1. Q. Occasionally I see adds in garden catalogs for a type of fruit called a pawpaw. What exactly is a pawpaw?

The pawpaw is a small tree or shrub native to North America. The tree produces a fruit, also called a pawpaw. The fruit looks somewhat like a thick, short banana. The plant is found in the southern U.S. and as far north as Kansas, Michigan, New Jersey and western New York. Its leaves spread out in umbrellalike whorls, as do those of some species of the magnolia. However, when the leaves are bruised they give off a disagreeable odor.

The pawpaw grows from 10 to 40 feet high and bears fruit 2 to 6 inches long. The fruit has a greenish-brown skin. The yellow pulp is soft and sweet, but does not have enough taste to make it popular as a table fruit. The fruit falls to the ground in autumn and must be stored until ripe. It may be baked into pies, made into dessert, or eaten raw with cream as a breakfast food. When eaten raw it is cloyingly sweet with a custard-like flavor. Seemingly a taste for it must be cultivated because some consider it nauseating. The food value is largely carbohydrate. Handling the fruit is known to produce a skin rash on some people. Brids are fond of the fruit, and it is also eaten by gray fox, opossum, raccoon, and squirrel. The fruit has the same nutrient value as the banana.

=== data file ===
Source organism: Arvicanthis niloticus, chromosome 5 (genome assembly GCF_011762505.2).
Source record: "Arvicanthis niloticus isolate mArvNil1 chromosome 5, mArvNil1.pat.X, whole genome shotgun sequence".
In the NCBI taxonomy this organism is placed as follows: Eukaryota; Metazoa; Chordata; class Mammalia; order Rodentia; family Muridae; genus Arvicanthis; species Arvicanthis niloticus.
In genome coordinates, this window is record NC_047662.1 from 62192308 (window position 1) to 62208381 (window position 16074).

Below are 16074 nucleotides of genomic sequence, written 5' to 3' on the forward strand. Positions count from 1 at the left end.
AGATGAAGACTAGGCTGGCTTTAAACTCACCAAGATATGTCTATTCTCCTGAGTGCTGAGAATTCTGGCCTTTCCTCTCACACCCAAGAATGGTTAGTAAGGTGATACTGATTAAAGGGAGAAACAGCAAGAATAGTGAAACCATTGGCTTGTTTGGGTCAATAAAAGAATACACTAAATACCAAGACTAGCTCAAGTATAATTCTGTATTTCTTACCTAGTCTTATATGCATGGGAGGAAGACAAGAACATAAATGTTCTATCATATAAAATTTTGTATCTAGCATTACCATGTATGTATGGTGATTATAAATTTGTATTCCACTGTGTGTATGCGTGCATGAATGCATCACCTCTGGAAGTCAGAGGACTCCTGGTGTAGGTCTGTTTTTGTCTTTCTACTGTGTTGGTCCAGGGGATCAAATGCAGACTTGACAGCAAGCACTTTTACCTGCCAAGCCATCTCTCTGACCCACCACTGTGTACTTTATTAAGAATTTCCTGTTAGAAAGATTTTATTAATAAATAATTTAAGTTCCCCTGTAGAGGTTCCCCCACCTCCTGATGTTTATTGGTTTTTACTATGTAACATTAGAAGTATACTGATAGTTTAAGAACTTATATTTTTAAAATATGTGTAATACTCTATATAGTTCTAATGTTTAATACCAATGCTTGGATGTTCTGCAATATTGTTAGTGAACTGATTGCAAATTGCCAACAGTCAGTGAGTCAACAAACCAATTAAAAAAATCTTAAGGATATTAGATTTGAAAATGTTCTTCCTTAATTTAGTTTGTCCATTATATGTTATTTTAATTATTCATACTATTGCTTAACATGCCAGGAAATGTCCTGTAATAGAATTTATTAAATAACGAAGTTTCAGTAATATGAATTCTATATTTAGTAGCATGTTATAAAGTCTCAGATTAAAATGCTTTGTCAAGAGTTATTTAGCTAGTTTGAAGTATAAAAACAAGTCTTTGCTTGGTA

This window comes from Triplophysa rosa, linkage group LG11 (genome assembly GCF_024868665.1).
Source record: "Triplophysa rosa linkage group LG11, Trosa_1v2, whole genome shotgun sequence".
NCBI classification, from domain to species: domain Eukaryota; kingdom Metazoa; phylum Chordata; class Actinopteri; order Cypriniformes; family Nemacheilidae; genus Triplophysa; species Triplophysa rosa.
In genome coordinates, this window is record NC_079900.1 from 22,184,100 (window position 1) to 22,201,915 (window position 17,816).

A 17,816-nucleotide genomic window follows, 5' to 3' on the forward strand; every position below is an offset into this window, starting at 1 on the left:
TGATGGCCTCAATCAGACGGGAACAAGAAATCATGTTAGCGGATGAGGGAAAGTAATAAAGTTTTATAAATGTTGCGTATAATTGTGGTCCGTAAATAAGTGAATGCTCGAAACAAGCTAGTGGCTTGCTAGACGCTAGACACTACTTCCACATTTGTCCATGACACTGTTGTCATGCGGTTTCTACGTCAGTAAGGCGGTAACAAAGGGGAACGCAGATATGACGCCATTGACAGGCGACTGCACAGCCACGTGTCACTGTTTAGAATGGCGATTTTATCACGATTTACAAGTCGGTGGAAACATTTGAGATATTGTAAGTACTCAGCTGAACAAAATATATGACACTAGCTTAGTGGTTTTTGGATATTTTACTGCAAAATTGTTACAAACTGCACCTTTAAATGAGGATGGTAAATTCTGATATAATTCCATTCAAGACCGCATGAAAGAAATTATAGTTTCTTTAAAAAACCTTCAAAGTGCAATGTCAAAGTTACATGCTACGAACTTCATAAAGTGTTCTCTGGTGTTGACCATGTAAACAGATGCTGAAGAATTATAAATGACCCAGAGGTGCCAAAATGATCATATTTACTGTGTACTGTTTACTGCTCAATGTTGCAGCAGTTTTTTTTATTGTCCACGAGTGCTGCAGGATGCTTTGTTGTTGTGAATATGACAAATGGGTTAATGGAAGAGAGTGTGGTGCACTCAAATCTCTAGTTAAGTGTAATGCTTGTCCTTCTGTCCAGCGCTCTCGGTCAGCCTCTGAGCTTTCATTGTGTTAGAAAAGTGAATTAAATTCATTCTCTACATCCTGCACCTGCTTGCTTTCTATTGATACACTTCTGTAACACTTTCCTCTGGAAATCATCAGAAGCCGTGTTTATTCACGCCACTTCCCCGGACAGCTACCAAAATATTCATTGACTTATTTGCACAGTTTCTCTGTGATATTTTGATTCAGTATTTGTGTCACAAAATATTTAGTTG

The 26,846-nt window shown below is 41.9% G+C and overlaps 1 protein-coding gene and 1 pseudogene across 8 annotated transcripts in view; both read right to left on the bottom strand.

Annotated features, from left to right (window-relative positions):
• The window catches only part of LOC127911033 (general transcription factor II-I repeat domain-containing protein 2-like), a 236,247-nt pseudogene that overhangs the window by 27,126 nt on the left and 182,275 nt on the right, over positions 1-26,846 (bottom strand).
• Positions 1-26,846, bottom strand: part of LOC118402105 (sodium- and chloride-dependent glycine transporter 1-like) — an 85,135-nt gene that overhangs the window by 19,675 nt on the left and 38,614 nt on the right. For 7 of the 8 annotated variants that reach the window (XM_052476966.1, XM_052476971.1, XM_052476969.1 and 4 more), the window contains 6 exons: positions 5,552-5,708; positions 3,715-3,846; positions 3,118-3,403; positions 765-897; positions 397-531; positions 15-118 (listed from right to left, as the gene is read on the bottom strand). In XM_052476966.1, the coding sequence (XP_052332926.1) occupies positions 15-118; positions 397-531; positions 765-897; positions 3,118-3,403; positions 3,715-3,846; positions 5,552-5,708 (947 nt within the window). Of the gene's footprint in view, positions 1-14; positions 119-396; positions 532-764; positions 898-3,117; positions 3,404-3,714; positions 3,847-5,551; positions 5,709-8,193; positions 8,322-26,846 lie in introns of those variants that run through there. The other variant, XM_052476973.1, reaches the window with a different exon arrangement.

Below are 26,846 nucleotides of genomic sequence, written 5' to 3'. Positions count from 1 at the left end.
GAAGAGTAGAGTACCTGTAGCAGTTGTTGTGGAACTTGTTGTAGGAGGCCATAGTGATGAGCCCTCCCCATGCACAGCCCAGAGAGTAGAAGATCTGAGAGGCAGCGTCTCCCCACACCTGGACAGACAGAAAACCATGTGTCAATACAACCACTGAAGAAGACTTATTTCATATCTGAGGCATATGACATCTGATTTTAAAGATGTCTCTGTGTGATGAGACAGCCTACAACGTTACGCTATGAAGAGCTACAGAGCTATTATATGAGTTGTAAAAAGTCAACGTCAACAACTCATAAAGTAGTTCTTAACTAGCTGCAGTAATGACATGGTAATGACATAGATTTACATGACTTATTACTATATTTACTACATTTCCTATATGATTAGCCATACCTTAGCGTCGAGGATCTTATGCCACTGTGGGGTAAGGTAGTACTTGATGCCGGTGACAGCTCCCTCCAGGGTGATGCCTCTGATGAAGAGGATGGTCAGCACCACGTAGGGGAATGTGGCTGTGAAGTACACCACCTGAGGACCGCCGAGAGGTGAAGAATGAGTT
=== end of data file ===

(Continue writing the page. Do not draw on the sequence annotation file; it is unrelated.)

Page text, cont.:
Flowers of the Pawpaw are pollinated by flies. To insure pollination, road kill is often collected and hung in trees of commerical plantings to attract flies. The seeds of the Pawpaw contain an alkaloid, asiminine, which is reported to have emetic properties. The bark was once used as a medicine, and contains the alkaloid analobine. The wood of the tree is too soft and coarse to be valuable. The thin fibrous bark may be used in making fish nets. The American pawpaw belongs to the custard apple family, Annonaceae. It is genus Asimina, species A. triloba. It is usually an understory tree grown in bottomland areas of acidic soils and high rainfall.

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